Instead, this President and his administration have chosen to ignore the true cause of the problems in the region; the ideological hatred that will not be negotiated away. In his third State of the Union the President declared that “a wave of change has washed across the Middle East and North Africa, from Tunis to Cairo; from Sana’a to Tripoli,” but left out the inconvenient truth that the fundamental Islamists are winning the hearts and minds of the people and miring those lands deeper into trends of intolerance, violence and hatred. Liberty is not coming; tyranny is rising, and that will not bode well for Israel or the United States.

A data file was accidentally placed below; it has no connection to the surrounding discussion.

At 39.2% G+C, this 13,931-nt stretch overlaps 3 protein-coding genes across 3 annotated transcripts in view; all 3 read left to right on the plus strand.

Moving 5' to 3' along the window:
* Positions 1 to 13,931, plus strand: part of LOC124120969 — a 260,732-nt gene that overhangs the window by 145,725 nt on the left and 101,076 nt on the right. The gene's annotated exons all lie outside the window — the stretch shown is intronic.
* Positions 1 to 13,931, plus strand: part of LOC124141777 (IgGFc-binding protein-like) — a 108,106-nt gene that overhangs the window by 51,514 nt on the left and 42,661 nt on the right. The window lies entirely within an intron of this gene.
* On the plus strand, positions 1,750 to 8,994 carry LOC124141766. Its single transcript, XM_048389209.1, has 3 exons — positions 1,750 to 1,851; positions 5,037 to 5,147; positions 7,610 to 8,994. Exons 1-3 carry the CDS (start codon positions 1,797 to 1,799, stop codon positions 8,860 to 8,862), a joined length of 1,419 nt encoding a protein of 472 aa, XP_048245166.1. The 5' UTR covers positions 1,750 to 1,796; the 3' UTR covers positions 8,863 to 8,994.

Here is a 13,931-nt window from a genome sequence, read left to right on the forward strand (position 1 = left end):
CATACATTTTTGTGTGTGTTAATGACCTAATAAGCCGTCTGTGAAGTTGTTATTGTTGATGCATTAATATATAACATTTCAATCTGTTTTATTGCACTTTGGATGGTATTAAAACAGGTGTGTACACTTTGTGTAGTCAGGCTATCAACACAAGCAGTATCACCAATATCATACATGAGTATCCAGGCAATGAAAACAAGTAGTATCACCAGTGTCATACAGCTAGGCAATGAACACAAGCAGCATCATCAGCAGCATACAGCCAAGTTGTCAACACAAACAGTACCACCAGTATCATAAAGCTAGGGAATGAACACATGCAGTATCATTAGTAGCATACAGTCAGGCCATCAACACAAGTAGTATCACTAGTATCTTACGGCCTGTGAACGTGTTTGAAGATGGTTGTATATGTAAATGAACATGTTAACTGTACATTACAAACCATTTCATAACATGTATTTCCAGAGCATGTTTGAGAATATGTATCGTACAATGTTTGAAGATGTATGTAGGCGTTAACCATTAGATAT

On May 19th, 2011, President Obama said that “the borders of Israel and Palestine should be based on the 1967 lines.” This sentiment is nothing new; those words have been spoken by many before – Jews and Israelis alike.. However, it seemed to have belied what many thought the President had learned to appreciate – the need for defensible borders. Four month later, when he stood before the U.N. General Assembly on September 21, he said,

Let us be honest with ourselves:  Israel is surrounded by neighbors that have waged repeated wars against it. Israel’s citizens have been killed by rockets fired at their houses and suicide bombs on their buses.  Israel’s children come of age knowing that throughout the region, other children are taught to hate them.  Israel, a small country of less than eight million people, look out at a world where leaders of much larger nations threaten to wipe it off of the map.  The Jewish people carry the burden of centuries of exile and persecution, and fresh memories of knowing that six million people were killed simply because of who they are.  Those are facts.  They cannot be denied.